Biblical metaphors are as common as verses. Similes and metaphors are literary tools used to communicate spiritual reality by comparing some aspects of spiritual things with natural things.
The metaphor and allegory usage of Jesus fills the red letter part of the Bible. Jesus is continually saying, “The kingdom of Heaven is like.”
We understand that Jesus does not have vegetable or vineyard DNA when He says He is the authentic Vine. What He says about a vine, branches, and husbandman are metaphoric. The use of the metaphor is limited to aspects of His relationship with believers and the Father that may be understood by the simile.
This is true of Paul’s use of building, body, and bride in describing the kingdom ekklesia.
Exaggerations Are Errors
The greatest enemy of truth is exaggeration. The use of metaphors that reveal spiritual reality to explain our existential substitutes for spiritual reality produces superstition–that is, a false “how things really work in the spirit” point of view. That is, we build religion with tradition and superstition using a Bible and Bible words to proof text our error.
- We are guilty of exaggerating metaphors. We are guilty of saying church-growthism is like in the reverse of the metaphor.
- Instead of the metaphor helping us understand spiritual reality, we use the metaphor to understand our church-growthism. We begin with our reality and project it back upon the spiritual reality.
The kingdom of God is reality. Building, body, and bride are metaphors. Apostle, Prophet, and Teacher are leadership roles explained by reality. Evangel and Shepherd are leadership roles explained by metaphoric behaviors and similes.
We tend to dismiss the reality of spirit God presupposes in favor of an existential context for understanding how things work in the spirit. So, we find “pastor,” which is a faulty, one-time translation of “shepherd” the all-encompassing reality when the Bible sees this leader responding to a behavior metaphorically described in the behavior. An incredibly dumb animal common to the culture of the Bible but much less so to moderns is not the most significant indicator of how the kingdom citizens live, think, act, or represent Jesus.
Since poets love metaphors, our worship music becomes a more powerful teacher than Holy Spirit, the Bible, or actual teachers. Millions build their understanding of spiritual reality on poetic license exaggerations that move the soul and distort the truth. This is not the fault of the poets because the poetry is supposed to the literature of a matured kingdom culture, not the primary exegesis of Scripture.
New Era Language
The language of the New Era Reformation is spiritual language. The similes will not match modern church-anity. They will refer to the “how things really work in the spirit” of the Bible.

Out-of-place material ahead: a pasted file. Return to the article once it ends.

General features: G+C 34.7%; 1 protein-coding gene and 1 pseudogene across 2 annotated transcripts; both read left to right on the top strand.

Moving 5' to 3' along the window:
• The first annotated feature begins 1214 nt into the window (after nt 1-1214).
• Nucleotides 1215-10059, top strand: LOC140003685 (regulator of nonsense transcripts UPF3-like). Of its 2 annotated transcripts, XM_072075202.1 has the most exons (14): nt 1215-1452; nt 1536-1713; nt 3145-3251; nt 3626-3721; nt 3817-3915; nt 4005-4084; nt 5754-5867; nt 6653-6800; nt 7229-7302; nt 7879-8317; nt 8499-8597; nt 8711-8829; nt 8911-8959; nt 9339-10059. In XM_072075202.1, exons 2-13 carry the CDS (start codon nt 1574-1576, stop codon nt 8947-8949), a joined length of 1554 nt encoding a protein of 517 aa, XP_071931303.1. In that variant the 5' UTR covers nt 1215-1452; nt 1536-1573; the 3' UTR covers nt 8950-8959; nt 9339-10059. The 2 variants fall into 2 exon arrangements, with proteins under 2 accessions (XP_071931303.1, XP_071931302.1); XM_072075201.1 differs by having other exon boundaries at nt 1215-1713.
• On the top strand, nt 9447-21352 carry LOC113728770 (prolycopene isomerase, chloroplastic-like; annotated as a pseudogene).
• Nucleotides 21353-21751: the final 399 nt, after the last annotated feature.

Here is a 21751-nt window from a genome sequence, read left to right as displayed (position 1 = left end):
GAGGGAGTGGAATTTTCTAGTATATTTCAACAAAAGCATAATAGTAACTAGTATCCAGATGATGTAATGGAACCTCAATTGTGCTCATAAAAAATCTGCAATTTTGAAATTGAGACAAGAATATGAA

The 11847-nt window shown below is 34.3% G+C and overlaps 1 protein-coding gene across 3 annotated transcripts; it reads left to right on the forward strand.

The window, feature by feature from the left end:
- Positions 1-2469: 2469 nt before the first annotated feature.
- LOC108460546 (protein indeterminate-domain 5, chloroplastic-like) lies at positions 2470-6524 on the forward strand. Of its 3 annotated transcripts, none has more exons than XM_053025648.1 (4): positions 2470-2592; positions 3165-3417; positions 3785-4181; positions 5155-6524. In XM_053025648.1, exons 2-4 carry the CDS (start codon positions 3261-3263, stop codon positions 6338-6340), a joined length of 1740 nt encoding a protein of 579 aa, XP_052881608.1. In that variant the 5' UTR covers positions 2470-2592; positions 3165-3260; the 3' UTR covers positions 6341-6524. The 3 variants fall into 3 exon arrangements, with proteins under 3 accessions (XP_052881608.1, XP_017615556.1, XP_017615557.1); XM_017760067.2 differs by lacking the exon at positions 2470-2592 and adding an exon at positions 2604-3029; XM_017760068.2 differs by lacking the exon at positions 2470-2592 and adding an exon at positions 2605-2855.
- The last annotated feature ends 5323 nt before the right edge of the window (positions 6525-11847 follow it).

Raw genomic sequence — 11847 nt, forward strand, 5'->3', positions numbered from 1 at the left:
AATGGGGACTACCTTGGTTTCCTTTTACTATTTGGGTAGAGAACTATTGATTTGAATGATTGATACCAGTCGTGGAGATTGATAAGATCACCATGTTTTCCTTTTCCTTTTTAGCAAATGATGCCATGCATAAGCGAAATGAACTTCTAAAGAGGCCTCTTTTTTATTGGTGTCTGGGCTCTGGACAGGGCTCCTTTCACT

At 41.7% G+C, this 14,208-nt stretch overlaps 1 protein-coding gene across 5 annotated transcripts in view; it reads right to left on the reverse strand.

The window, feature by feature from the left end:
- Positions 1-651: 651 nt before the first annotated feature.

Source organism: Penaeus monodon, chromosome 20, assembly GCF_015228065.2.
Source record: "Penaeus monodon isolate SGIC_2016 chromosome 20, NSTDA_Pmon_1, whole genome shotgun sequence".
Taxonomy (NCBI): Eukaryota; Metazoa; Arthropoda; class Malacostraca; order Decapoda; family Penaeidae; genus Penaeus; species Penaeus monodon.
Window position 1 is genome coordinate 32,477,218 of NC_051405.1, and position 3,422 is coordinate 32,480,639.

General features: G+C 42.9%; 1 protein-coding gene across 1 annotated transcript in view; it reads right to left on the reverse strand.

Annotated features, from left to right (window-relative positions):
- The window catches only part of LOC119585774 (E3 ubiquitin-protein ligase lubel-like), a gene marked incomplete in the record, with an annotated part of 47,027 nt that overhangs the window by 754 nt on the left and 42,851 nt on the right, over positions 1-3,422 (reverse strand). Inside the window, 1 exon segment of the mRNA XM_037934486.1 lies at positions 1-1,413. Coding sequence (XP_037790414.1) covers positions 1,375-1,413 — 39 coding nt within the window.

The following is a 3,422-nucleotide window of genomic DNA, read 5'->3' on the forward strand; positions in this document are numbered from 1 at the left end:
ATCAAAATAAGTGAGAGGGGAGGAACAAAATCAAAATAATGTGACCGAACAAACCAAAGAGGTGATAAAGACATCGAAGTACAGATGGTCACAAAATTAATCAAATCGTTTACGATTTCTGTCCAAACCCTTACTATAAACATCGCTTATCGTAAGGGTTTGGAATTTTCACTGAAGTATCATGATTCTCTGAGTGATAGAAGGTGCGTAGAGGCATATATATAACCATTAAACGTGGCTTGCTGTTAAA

When we reveal that “family” references contain metaphoric aspects that do not match natural family, the sudden slap in the face to “I need a spiritual family” paradigm will give way to the real world of the kingdom of God. An Oikos or spiritual ecosystem, matrix, and lineage of spiritual inheritance cannot walk on all fours with the natural relationships of the nuclear family.
Saying, “Bro and Sis” is Biblical, but it is kingdom, not “churchish.” Assuming this means we are siblings requires us to also grasp hold of the other leadership roles, like fathering and eldering, that do not match natural relationship dynamics.
Community is not a Bible priority. It is a byproduct of the kingdom culture. Kingdom culture is the relationship dynamics reality of the kingdom of God. Citizenship defines “Bro and Sis” relationships.
For example, Jesus says that a brother sinning against you is a kingdom citizenship issue. If your initial approach restores the breach–he listens and makes right the wrong–you have “won a brother.” However, the meaning of “brother” isn’t the same as your natural brother and sister. If the brother refuses, you begin legal witnesses to open a court case and have him excommunicated, set outside the gates, or marked as a pagan for not restoring the relationship.
Believers find this too harsh for church, natural family, or basic friendship. They say, “Well, I still love him because he is my brother.” They disobey Jesus, disdain Jesus’ words, dismiss Truth, and devalue kingdom culture because they do not understand the metaphoric nature of spiritual, kingdom “brother and sister” language